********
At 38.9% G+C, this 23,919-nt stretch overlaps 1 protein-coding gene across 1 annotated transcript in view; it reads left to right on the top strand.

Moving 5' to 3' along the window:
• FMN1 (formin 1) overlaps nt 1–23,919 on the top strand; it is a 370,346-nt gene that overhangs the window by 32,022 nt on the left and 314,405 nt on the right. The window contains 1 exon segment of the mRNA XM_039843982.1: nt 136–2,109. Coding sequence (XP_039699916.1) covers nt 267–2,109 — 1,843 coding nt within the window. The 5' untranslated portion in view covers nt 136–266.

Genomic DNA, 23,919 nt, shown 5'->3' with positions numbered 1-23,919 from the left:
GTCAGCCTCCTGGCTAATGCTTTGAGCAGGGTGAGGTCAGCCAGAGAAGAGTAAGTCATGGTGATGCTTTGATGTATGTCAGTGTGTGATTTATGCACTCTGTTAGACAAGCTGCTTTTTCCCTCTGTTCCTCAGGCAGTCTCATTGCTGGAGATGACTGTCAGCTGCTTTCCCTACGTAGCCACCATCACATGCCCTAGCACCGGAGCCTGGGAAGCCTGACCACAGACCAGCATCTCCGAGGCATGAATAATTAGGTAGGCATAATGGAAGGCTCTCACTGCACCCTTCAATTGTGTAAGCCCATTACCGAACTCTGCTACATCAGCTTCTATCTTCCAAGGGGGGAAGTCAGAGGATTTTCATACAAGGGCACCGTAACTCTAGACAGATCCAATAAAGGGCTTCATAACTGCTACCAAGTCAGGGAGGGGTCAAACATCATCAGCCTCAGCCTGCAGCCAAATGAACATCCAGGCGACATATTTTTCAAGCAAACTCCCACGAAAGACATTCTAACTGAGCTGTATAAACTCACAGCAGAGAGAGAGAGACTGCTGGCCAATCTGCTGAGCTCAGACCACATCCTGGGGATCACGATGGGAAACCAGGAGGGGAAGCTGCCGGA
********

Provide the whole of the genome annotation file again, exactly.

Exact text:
At 38.9% G+C, this 23,919-nt stretch overlaps 1 protein-coding gene across 1 annotated transcript in view; it reads left to right on the top strand.

Moving 5' to 3' along the window:
• FMN1 (formin 1) overlaps nt 1–23,919 on the top strand; it is a 370,346-nt gene that overhangs the window by 32,022 nt on the left and 314,405 nt on the right. The window contains 1 exon segment of the mRNA XM_039843982.1: nt 136–2,109. Coding sequence (XP_039699916.1) covers nt 267–2,109 — 1,843 coding nt within the window. The 5' untranslated portion in view covers nt 136–266.

Genomic DNA, 23,919 nt, shown 5'->3' with positions numbered 1-23,919 from the left:
GTCAGCCTCCTGGCTAATGCTTTGAGCAGGGTGAGGTCAGCCAGAGAAGAGTAAGTCATGGTGATGCTTTGATGTATGTCAGTGTGTGATTTATGCACTCTGTTAGACAAGCTGCTTTTTCCCTCTGTTCCTCAGGCAGTCTCATTGCTGGAGATGACTGTCAGCTGCTTTCCCTACGTAGCCACCATCACATGCCCTAGCACCGGAGCCTGGGAAGCCTGACCACAGACCAGCATCTCCGAGGCATGAATAATTAGGTAGGCATAATGGAAGGCTCTCACTGCACCCTTCAATTGTGTAAGCCCATTACCGAACTCTGCTACATCAGCTTCTATCTTCCAAGGGGGGAAGTCAGAGGATTTTCATACAAGGGCACCGTAACTCTAGACAGATCCAATAAAGGGCTTCATAACTGCTACCAAGTCAGGGAGGGGTCAAACATCATCAGCCTCAGCCTGCAGCCAAATGAACATCCAGGCGACATATTTTTCAAGCAAACTCCCACGAAAGACATTCTAACTGAGCTGTATAAACTCACAGCAGAGAGAGAGAGACTGCTGGCCAATCTGCTGAGCTCAGACCACATCCTGGGGATCACGATGGGAAACCAGGAGGGGAAGCTGCCGGA